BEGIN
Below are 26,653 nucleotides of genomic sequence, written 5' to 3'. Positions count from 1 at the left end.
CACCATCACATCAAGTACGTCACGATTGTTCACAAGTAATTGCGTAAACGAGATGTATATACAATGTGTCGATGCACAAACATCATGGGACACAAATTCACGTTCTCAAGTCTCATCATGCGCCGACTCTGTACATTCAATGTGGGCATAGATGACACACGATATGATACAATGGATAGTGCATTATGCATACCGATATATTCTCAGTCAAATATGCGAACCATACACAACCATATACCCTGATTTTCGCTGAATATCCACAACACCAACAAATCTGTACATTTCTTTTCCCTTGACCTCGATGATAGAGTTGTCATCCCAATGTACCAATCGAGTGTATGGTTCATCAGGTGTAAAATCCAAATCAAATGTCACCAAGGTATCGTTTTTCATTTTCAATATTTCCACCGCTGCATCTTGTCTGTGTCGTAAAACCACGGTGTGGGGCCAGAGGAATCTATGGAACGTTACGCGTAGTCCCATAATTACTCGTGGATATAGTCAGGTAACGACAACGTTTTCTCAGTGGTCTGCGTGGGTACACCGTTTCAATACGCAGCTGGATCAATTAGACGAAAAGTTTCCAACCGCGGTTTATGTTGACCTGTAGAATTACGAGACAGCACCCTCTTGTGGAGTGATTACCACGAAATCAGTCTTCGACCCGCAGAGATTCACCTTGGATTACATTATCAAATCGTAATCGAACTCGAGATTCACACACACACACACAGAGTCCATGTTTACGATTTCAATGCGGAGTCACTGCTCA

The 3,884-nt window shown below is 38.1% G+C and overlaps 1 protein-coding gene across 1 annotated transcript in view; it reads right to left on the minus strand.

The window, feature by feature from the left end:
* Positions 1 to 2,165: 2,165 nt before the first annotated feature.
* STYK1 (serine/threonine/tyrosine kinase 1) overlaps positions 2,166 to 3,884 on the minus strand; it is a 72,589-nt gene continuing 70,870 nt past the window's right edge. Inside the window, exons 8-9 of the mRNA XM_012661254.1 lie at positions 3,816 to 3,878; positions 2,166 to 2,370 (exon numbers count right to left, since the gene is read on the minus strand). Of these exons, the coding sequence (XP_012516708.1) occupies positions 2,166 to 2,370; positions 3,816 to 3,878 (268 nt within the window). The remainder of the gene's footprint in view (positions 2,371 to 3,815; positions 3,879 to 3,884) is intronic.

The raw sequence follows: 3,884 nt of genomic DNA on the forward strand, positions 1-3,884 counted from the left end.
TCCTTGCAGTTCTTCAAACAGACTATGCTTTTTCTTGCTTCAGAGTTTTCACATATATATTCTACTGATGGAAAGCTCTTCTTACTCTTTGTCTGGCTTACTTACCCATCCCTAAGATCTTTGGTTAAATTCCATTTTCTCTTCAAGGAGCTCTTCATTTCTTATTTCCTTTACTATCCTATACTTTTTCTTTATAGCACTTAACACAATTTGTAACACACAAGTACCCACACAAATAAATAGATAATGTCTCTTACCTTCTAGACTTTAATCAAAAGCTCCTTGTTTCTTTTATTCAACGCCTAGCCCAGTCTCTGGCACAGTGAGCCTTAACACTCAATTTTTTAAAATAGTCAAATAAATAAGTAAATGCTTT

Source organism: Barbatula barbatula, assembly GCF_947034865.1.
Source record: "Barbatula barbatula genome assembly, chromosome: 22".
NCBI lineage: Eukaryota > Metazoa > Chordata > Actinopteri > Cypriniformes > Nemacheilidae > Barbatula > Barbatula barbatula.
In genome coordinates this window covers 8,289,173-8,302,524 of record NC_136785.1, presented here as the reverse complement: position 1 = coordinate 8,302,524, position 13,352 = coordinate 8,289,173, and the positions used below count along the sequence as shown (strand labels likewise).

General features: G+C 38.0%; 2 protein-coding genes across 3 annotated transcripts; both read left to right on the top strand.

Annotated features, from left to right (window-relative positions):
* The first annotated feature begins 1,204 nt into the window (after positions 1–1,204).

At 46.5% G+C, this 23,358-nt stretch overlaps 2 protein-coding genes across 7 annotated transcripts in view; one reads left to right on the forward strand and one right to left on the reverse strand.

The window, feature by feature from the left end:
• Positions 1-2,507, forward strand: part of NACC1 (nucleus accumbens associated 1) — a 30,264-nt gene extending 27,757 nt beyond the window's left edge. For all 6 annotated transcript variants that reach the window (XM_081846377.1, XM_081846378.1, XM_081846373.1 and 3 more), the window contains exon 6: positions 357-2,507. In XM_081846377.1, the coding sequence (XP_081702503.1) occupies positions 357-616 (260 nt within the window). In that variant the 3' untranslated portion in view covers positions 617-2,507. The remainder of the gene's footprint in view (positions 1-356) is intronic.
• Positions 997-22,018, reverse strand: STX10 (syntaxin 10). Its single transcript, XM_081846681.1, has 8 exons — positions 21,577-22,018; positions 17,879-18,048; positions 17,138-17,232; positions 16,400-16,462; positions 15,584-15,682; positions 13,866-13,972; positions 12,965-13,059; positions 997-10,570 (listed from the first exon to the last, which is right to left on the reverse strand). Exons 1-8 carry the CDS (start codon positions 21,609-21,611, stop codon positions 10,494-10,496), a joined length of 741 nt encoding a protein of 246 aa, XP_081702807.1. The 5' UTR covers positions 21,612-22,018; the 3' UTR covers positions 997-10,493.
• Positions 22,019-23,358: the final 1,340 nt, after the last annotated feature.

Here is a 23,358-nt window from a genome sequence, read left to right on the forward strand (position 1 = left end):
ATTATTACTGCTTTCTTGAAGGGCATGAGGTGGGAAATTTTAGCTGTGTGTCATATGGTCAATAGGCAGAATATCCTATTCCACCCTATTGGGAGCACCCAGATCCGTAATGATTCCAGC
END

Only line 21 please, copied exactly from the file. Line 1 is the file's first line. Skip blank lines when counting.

Here is a 23,358-nt window from a genome sequence, read left to right on the forward strand (position 1 = left end):